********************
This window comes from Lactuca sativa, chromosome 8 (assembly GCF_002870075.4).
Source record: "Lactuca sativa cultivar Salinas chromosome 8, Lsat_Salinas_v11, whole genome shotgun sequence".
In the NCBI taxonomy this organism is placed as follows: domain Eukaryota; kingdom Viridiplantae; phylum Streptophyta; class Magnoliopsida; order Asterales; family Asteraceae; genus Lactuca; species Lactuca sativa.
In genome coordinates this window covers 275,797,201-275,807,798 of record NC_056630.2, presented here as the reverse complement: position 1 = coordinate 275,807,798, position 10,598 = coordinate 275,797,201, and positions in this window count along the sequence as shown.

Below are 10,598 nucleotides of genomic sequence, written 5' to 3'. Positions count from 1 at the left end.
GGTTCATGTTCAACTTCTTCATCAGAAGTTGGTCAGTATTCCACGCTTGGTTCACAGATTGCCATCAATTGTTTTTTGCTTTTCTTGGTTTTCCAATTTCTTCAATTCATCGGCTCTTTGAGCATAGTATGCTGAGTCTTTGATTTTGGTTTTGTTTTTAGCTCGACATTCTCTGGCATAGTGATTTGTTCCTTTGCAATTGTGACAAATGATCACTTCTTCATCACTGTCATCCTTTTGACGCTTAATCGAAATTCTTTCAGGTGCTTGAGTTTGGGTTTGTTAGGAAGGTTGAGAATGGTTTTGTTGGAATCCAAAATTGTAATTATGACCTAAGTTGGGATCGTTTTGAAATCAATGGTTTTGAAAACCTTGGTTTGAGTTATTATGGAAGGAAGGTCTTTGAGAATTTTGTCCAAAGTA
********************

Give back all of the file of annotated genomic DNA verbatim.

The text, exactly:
This window comes from Lactuca sativa, chromosome 8 (assembly GCF_002870075.4).
Source record: "Lactuca sativa cultivar Salinas chromosome 8, Lsat_Salinas_v11, whole genome shotgun sequence".
In the NCBI taxonomy this organism is placed as follows: domain Eukaryota; kingdom Viridiplantae; phylum Streptophyta; class Magnoliopsida; order Asterales; family Asteraceae; genus Lactuca; species Lactuca sativa.
In genome coordinates this window covers 275,797,201-275,807,798 of record NC_056630.2, presented here as the reverse complement: position 1 = coordinate 275,807,798, position 10,598 = coordinate 275,797,201, and positions in this window count along the sequence as shown.

Below are 10,598 nucleotides of genomic sequence, written 5' to 3'. Positions count from 1 at the left end.
GGTTCATGTTCAACTTCTTCATCAGAAGTTGGTCAGTATTCCACGCTTGGTTCACAGATTGCCATCAATTGTTTTTTGCTTTTCTTGGTTTTCCAATTTCTTCAATTCATCGGCTCTTTGAGCATAGTATGCTGAGTCTTTGATTTTGGTTTTGTTTTTAGCTCGACATTCTCTGGCATAGTGATTTGTTCCTTTGCAATTGTGACAAATGATCACTTCTTCATCACTGTCATCCTTTTGACGCTTAATCGAAATTCTTTCAGGTGCTTGAGTTTGGGTTTGTTAGGAAGGTTGAGAATGGTTTTGTTGGAATCCAAAATTGTAATTATGACCTAAGTTGGGATCGTTTTGAAATCAATGGTTTTGAAAACCTTGGTTTGAGTTATTATGGAAGGAAGGTCTTTGAGAATTTTGTCCAAAGTA